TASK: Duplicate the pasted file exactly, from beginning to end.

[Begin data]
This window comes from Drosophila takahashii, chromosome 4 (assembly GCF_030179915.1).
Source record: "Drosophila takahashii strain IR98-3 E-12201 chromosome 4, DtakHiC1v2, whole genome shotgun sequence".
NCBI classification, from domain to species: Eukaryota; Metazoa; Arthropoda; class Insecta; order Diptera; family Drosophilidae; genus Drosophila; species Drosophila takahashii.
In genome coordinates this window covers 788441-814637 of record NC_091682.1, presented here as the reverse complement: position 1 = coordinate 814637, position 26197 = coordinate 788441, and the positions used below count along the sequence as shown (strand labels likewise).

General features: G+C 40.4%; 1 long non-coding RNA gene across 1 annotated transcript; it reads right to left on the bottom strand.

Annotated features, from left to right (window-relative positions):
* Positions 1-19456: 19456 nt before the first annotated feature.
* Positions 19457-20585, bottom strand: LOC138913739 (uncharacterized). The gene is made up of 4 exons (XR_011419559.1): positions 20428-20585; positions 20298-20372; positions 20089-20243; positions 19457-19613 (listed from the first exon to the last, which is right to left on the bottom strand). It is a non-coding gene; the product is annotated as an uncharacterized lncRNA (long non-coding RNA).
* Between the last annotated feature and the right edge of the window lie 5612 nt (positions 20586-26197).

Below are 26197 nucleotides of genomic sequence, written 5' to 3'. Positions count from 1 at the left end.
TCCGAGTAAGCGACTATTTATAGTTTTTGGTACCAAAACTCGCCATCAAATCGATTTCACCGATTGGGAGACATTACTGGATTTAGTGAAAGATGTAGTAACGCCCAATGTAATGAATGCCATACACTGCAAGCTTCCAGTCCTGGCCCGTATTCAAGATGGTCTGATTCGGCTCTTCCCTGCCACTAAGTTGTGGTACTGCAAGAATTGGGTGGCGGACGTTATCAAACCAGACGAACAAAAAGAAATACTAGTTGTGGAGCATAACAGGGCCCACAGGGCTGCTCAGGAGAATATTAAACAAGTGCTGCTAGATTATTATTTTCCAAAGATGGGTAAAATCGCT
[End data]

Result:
This window comes from Drosophila takahashii, chromosome 4 (assembly GCF_030179915.1).
Source record: "Drosophila takahashii strain IR98-3 E-12201 chromosome 4, DtakHiC1v2, whole genome shotgun sequence".
NCBI classification, from domain to species: Eukaryota; Metazoa; Arthropoda; class Insecta; order Diptera; family Drosophilidae; genus Drosophila; species Drosophila takahashii.
In genome coordinates this window covers 788441-814637 of record NC_091682.1, presented here as the reverse complement: position 1 = coordinate 814637, position 26197 = coordinate 788441, and the positions used below count along the sequence as shown (strand labels likewise).

General features: G+C 40.4%; 1 long non-coding RNA gene across 1 annotated transcript; it reads right to left on the bottom strand.

Annotated features, from left to right (window-relative positions):
* Positions 1-19456: 19456 nt before the first annotated feature.
* Positions 19457-20585, bottom strand: LOC138913739 (uncharacterized). The gene is made up of 4 exons (XR_011419559.1): positions 20428-20585; positions 20298-20372; positions 20089-20243; positions 19457-19613 (listed from the first exon to the last, which is right to left on the bottom strand). It is a non-coding gene; the product is annotated as an uncharacterized lncRNA (long non-coding RNA).
* Between the last annotated feature and the right edge of the window lie 5612 nt (positions 20586-26197).

Below are 26197 nucleotides of genomic sequence, written 5' to 3'. Positions count from 1 at the left end.
TCCGAGTAAGCGACTATTTATAGTTTTTGGTACCAAAACTCGCCATCAAATCGATTTCACCGATTGGGAGACATTACTGGATTTAGTGAAAGATGTAGTAACGCCCAATGTAATGAATGCCATACACTGCAAGCTTCCAGTCCTGGCCCGTATTCAAGATGGTCTGATTCGGCTCTTCCCTGCCACTAAGTTGTGGTACTGCAAGAATTGGGTGGCGGACGTTATCAAACCAGACGAACAAAAAGAAATACTAGTTGTGGAGCATAACAGGGCCCACAGGGCTGCTCAGGAGAATATTAAACAAGTGCTGCTAGATTATTATTTTCCAAAGATGGGTAAAATCGCT